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Tags: substance | abuse | sud

Can You Love a Partner Struggling With Substance Abuse?

substance abuse affects and effects or impacts theme or concept


Wendy L. Patrick By Saturday, 10 February 2024 07:07 AM EST Current | Bio | Archive

There are Effective Strategies for Loving a Partner Struggling With Substance Abuse

Substance abuse is a challenge faced by people within all walks of life.

As an attorney, when I pick juries in cases involving the use of illegal substances, whether allegedly used by the defendant or the victim (or both), I have to ask tough questions on voir dire (jury selection) in order to probe prospective juror experiences in this area.

Almost everyone raises their hand when asked if they know someone (including themselves) who has struggled with this issue.

Considering how widespread and common the experience, an important question is how to best support a loved one who is struggling.

Research provides some insight:

Love and Understanding

Katharine R. Sperandio et al. (2021) examined the experiences of non‐substance‐abusing men in romantic relationships with women who were using drugs in "When a Man Loves a Woman."

They began by acknowledging the prevalence of this issue, noting that in 2017, an estimated 19.7 million individuals 12 years of age or older presented with a substance use disorder (SUD) in the past year (citing Substance Abuse and Mental Health Services Administration, 2018) according to the Diagnostic and Statistical Manual of Mental Disorders (5th ed.; American Psychiatric Association, 2013) criteria.

They also point out that SUDs affect not only the individual struggling but romantic partners as well as the entire family — an observation that explains why the disorder is often viewed as both a personal issue and a relational concern.

Sperandio et al. (ibid.) recognize that partner stress is inversely linked with adaptive coping skills and outside support.

Specifically, they note that the social network maintained by the non‐substance‐abusing partner (NSAP) can mediate the impact of the partner's SUD by moderating the effects of stress on the NSAP, promoting enhanced physical and psychological well‐being.

Substance Abuse Changes Relationships Dynamics 

Loving a partner struggling with substance use or abuse can change the dynamics of a romantic relationship in potentially several different ways.

One common theme Sperandio et al. (supra) found in their study was relationship vulnerability, in which participants experienced:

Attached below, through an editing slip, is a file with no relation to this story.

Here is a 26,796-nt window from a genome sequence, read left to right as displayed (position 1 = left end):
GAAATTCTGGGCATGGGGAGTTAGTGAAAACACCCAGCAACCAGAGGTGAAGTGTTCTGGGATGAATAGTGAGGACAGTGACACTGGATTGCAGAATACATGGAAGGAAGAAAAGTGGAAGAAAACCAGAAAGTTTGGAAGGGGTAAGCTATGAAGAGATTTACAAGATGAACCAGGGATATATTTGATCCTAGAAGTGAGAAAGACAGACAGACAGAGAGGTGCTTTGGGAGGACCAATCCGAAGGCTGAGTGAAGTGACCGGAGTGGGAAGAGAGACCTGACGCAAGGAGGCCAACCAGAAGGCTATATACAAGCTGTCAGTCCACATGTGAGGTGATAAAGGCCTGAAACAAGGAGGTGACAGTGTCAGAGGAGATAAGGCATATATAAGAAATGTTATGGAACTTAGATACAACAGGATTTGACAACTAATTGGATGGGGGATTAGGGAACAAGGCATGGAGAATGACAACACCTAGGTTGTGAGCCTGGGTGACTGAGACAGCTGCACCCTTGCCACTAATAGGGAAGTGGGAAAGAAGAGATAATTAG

• Diminished intimacy
  • Increased mistrust
  • And . . . a lack of relational safety due to the unpredictability of a partner's SUD.

A second theme reflects the unpredictable trajectory of a relationship when one partner is struggling with SUD.

The "moment of awakening" described by Sperandio et al. (supra) is consistent with other research (Naylor and Lee, 2011): female partners recognized a pivotal moment within their relationship when they became aware of a substance use problem.

The men in their study similarly recalled an exact moment when they realized their partners were struggling with a SUD, after which they experienced a shift in relational dynamics as the struggle intensified, and their family system began to organize around the issue.

Other research acknowledges that the family system functions differently when one member is actively struggling with substance abuse, in an attempt to balance family functioning with the substance user’s challenges.

A third theme Sperandio et al. (supra)  found in their research involved the ways in which individuals outside the partnership impacted the experience of loving a partner with an SUD.

Participants reported that their wellness was improved through outside social support, including family and friends.

They cited the importance of the Al‐Anon community within the alcoholism arena, for example, to helping find comfort in the empathy expressed by others who had similar experiences.

Balance and Boundaries

Supportive partners need to support themselves as well in order to help a loved one. Sperandio et al. (supra) found that their study participants acknowledged the need for detachment from their partners in promoting general wellness.

When participants set boundaries through detachment, they experienced the positive effects of focusing on their own recovery and wellness — which supports previous research finding that clear boundaries are "essential adaptive coping mechanisms" for partners who are affected by their partner's SUD.

In addition to all of the ways partners can love and support family members who are struggling, professional help is available.

In many cases, through family, friends, faith, and formal counseling, individuals struggling with substance abuse can regain health, happiness, and the promise of a bright future.

This article was originally published in Psychology Today, and is used with the permission of its author.

Wendy L. Patrick, JD, MDiv, Ph.D., is an award-winning career trial attorney and media commentator. She is host of "Live with Dr. Wendy" on KCBQ, and a daily guest on other media outlets, delivering a lively mix of flash, substance, and style. Read Dr. Wendy L. Patrick's Reports — More Here.

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In many cases, through family, friends, faith, and formal counseling, individuals struggling with substance abuse can regain the promise of a bright future.
substance, abuse, sud
Saturday, 10 February 2024 07:07 AM
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